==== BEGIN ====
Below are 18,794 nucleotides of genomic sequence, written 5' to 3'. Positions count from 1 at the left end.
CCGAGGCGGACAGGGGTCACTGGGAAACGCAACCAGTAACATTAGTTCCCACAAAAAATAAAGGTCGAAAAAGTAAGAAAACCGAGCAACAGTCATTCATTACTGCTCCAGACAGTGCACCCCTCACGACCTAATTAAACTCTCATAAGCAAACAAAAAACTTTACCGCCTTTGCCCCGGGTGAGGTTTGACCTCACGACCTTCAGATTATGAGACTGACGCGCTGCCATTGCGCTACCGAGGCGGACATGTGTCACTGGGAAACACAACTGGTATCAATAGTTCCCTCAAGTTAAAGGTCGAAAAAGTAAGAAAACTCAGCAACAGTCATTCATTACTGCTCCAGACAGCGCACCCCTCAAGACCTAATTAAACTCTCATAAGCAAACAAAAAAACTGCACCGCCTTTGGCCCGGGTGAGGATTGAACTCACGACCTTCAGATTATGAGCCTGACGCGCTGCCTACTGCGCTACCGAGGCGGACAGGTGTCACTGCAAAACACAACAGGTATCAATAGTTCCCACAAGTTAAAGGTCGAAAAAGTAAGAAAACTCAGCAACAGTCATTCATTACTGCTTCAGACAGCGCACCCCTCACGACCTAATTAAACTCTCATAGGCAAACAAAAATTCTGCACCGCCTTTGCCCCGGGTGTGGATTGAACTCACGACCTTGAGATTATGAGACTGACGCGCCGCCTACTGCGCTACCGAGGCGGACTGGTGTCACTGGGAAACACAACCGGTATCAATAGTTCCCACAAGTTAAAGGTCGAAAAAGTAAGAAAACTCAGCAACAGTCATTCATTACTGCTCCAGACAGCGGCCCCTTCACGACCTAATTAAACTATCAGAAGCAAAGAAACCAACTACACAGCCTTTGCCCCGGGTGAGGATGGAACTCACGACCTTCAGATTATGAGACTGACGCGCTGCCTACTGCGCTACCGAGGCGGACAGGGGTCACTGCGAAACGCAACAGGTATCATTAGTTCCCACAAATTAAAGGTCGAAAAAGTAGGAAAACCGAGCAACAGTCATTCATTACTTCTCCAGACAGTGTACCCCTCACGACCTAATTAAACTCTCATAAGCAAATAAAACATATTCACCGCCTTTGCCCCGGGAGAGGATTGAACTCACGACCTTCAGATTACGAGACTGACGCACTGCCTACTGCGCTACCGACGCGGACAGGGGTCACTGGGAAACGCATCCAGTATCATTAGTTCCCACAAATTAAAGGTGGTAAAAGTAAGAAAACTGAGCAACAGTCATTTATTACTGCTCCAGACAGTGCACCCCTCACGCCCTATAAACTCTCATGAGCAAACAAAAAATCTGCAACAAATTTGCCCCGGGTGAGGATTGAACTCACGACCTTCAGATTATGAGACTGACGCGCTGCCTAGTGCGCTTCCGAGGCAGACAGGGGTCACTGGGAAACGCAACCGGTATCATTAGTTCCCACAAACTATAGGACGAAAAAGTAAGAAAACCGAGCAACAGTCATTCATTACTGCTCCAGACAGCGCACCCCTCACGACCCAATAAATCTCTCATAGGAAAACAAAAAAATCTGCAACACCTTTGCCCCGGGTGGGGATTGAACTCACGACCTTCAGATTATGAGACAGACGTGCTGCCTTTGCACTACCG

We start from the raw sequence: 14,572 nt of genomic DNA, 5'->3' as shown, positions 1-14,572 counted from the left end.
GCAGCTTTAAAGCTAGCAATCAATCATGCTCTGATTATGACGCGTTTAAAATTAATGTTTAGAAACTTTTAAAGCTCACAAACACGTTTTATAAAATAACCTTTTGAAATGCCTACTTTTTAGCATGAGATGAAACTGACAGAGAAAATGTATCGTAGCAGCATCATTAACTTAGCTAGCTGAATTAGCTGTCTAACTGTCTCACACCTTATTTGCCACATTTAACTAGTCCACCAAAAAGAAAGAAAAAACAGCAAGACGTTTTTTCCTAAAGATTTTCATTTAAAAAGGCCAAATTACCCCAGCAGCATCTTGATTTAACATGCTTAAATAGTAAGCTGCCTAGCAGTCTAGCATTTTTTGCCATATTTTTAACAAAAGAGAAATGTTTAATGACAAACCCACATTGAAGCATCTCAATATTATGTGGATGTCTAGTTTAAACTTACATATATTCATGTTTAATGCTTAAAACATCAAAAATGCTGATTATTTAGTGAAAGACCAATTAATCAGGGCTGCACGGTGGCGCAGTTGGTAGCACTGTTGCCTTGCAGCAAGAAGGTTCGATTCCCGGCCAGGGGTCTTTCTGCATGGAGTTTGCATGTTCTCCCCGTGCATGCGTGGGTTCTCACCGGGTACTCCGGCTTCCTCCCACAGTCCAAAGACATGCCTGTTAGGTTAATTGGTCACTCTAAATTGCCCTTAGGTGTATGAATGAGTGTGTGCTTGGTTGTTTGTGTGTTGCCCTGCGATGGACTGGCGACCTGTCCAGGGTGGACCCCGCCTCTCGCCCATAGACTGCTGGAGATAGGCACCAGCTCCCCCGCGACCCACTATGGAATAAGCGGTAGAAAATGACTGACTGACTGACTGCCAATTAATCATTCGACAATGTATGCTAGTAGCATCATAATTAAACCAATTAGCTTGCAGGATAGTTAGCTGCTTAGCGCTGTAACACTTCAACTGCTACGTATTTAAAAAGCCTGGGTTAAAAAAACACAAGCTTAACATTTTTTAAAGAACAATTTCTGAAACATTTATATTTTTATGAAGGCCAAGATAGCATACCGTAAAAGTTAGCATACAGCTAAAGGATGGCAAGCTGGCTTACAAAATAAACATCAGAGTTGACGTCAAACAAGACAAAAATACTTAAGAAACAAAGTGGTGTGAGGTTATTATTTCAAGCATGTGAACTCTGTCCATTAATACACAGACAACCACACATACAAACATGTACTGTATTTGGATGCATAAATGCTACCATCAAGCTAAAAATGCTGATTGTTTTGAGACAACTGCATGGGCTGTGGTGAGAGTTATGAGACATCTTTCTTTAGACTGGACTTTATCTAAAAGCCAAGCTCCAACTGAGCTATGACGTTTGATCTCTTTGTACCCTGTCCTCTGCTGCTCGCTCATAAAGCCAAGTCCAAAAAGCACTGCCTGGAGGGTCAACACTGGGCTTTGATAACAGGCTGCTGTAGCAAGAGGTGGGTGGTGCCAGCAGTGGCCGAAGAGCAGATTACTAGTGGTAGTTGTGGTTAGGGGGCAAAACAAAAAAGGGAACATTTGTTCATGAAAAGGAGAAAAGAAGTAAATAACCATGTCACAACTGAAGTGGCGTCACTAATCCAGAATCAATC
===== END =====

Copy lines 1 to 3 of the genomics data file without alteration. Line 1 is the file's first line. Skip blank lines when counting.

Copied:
Below are 18,794 nucleotides of genomic sequence, written 5' to 3'. Positions count from 1 at the left end.
CCGAGGCGGACAGGGGTCACTGGGAAACGCAACCAGTAACATTAGTTCCCACAAAAAATAAAGGTCGAAAAAGTAAGAAAACCGAGCAACAGTCATTCATTACTGCTCCAGACAGTGCACCCCTCACGACCTAATTAAACTCTCATAAGCAAACAAAAAACTTTACCGCCTTTGCCCCGGGTGAGGTTTGACCTCACGACCTTCAGATTATGAGACTGACGCGCTGCCATTGCGCTACCGAGGCGGACATGTGTCACTGGGAAACACAACTGGTATCAATAGTTCCCTCAAGTTAAAGGTCGAAAAAGTAAGAAAACTCAGCAACAGTCATTCATTACTGCTCCAGACAGCGCACCCCTCAAGACCTAATTAAACTCTCATAAGCAAACAAAAAAACTGCACCGCCTTTGGCCCGGGTGAGGATTGAACTCACGACCTTCAGATTATGAGCCTGACGCGCTGCCTACTGCGCTACCGAGGCGGACAGGTGTCACTGCAAAACACAACAGGTATCAATAGTTCCCACAAGTTAAAGGTCGAAAAAGTAAGAAAACTCAGCAACAGTCATTCATTACTGCTTCAGACAGCGCACCCCTCACGACCTAATTAAACTCTCATAGGCAAACAAAAATTCTGCACCGCCTTTGCCCCGGGTGTGGATTGAACTCACGACCTTGAGATTATGAGACTGACGCGCCGCCTACTGCGCTACCGAGGCGGACTGGTGTCACTGGGAAACACAACCGGTATCAATAGTTCCCACAAGTTAAAGGTCGAAAAAGTAAGAAAACTCAGCAACAGTCATTCATTACTGCTCCAGACAGCGGCCCCTTCACGACCTAATTAAACTATCAGAAGCAAAGAAACCAACTACACAGCCTTTGCCCCGGGTGAGGATGGAACTCACGACCTTCAGATTATGAGACTGACGCGCTGCCTACTGCGCTACCGAGGCGGACAGGGGTCACTGCGAAACGCAACAGGTATCATTAGTTCCCACAAATTAAAGGTCGAAAAAGTAGGAAAACCGAGCAACAGTCATTCATTACTTCTCCAGACAGTGTACCCCTCACGACCTAATTAAACTCTCATAAGCAAATAAAACATATTCACCGCCTTTGCCCCGGGAGAGGATTGAACTCACGACCTTCAGATTACGAGACTGACGCACTGCCTACTGCGCTACCGACGCGGACAGGGGTCACTGGGAAACGCATCCAGTATCATTAGTTCCCACAAATTAAAGGTGGTAAAAGTAAGAAAACTGAGCAACAGTCATTTATTACTGCTCCAGACAGTGCACCCCTCACGCCCTATAAACTCTCATGAGCAAACAAAAAATCTGCAACAAATTTGCCCCGGGTGAGGATTGAACTCACGACCTTCAGATTATGAGACTGACGCGCTGCCTAGTGCGCTTCCGAGGCAGACAGGGGTCACTGGGAAACGCAACCGGTATCATTAGTTCCCACAAACTATAGGACGAAAAAGTAAGAAAACCGAGCAACAGTCATTCATTACTGCTCCAGACAGCGCACCCCTCACGACCCAATAAATCTCTCATAGGAAAACAAAAAAATCTGCAACACCTTTGCCCCGGGTGGGGATTGAACTCACGACCTTCAGATTATGAGACAGACGTGCTGCCTTTGCACTACCG

We start from the raw sequence: 14,572 nt of genomic DNA, 5'->3' as shown, positions 1-14,572 counted from the left end.